This game was shown at EAE day (along with No Gamer Left Behind – see prototype 3 blog posts) today.  EAE day was a day where all the graduate students (C4 and us – C5) along with the undergraduate students presented their games to the community in an open house event.  for close to four hours we presented our and each others games to everyone that showed up.  The people that came ranged from people in the industry to various people in the community interested in our program and what we were doing.

This was a really cool experience, in that it not only allowed us to show off what we were doing, but it helped us learn how to talk about our games to all sorts of people.  We had to talk about our game to non-gamers, gamers, and people in the industry of gaming.  Both of the games that were presented that I worked on went over really well, and seemed to get positive reviews by everyone.  Although the level we had for No Gamer Left Behind was quite difficult (I did see at least one person manage to get the parity bonus however).


I’ll be back posting more on this blog in less than a month hopefully, when we start working on our main project – our thesis game!

Rapid Prototyping 3.3 – Problems with Blueprints

This will be a short post, with a short rant on Blueprints.

I think the majority of our engineers, if not all, agree that Blueprints is not a fun system to work with.  Firstly, and probably the worst part of it, there is little to no documentation.  It’s a new system, and it seems that not many people have used it.  In stark contrast to Unity, which has amazing documentation, and the community has solved nearly every problem I have encountered with it.

It took me and another engineer close to three hours to figure out how to make a simple main menu that would send the user to the first level.  We ended up stealing a blueprint from one of the sample projects in Unreal that already had a menu, and to be honest, I’m still not sure how it works.


Rapid Prototyping 4.2 – With every pitch comes a new iteration

Last Thursday we pitched our idea to only our instructors (a closed pitch, instead of in front of the rest of our peers), and we came back with a modified version of our game.  Mainly, we removed networking.  While it was easy to do, and actually already done, it didn’t add anything to our game.  A key concept that was pointed out with co-op games, was you have to be careful where the fun in a co-op game is.  Is the game itself fun, or is it fun because you are doing an activity with another person?  Furthermore, multiplayer games are harder to playtest and show off.  It’s hard enough to get someone to play your game, let alone get someone to find someone else to play your game with them.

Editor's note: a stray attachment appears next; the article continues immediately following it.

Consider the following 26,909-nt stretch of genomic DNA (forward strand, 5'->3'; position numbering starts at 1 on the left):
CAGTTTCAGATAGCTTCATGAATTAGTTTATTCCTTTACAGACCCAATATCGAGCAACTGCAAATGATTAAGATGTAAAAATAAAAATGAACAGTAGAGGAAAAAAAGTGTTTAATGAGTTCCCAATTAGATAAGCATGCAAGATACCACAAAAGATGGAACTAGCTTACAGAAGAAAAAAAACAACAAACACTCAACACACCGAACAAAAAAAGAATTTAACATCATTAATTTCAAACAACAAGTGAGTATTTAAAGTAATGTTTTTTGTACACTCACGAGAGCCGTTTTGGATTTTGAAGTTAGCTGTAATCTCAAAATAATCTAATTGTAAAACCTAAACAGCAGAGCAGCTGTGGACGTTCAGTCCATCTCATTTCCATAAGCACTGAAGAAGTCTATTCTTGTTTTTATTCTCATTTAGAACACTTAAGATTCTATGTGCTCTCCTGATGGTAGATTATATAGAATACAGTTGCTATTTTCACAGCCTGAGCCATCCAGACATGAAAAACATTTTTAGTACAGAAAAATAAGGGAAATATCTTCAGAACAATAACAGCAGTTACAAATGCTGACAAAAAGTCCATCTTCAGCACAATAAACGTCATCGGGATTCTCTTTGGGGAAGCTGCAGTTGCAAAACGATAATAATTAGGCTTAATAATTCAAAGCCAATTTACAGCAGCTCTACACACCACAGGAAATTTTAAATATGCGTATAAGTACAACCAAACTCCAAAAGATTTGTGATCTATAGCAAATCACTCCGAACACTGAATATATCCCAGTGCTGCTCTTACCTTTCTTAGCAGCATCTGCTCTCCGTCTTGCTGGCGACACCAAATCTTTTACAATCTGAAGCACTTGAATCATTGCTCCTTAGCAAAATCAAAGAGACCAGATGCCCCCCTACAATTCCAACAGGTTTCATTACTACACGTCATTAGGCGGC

Maybe our game would be a lot of fun with another person, but to lower our scope and first test the mechanic itself in a single player game.

Now, as far as Unreal goes, it seems there are two different ways to use it as an engineer.  We can use the C++ language to code it.  Or we can use their Blueprints system, which is a Scratch-like systems where you connect nodes to create scripts.  It seems like we are going to attempt to use Blueprints.

So here is where our current game concept stands:  We are going to make a single player, 3D, puzzle platformer where the player can push and pull off of objects to navigate the level.  We are planning on making the level inside a volcano that you are trying to escape.

Rapid Prototyping 4.1 – Dream Team Assemble

As you may be able to tell from the title, this prototype we get to pick our own teams.  I got lucky last prototype with an awesome team, and this team will be just as awesome.

We are using Unreal Engine, which is also extremely exciting.  I am hoping that it will be better to work with than Unity (but am doubting this).  And keeping with the theme of dropping us off on our own, we simply have to “make a game.”  That is our only design restriction (aside from Unreal).

We formed a team of about 6 people, and began pitching ideas.  This is all we did throughout our meeting time, and eventually were trying to pick between a couple different ideas.  It was at this time that another small group approached us, of about four people.  They were looking to join a group, and as it happens they were wanting to make a game very similar to one of the games we were currently thinking about.

The game is a 3D co-op puzzle platformer, utilizing a push-pull system.  One player will be able to push on objects (including the other player) at range, and the other will be pulling.  They will use this to navigate through our level.  Now, if you’re reading this and coughing out the word “scope”, seeing as how we have to tackle networking, multiple mechanics, work in 3D, learn unreal, AND do a ton of level design.  However, Unreal makes networking trivially easy, and one of our producers has a bunch of experience with level design.  We think we can pull this off.

Rapid Prototyping 3.4 – This went better than expected

So, to sum up the previous post, we basically spent the first two weeks of this prototyping getting nothing accomplished.  After that we finally decided on a game.  And you can see that game in the following gameplay trailer!

I am happy with where we ended up with on this prototype, especially after such a rough start.

Many things were learned, such as how to properly use a design box, the true beauty of iteration and prototyping.  And there are plenty of goals to be achieved on the next round, primarily for me: being more available during non-work hours.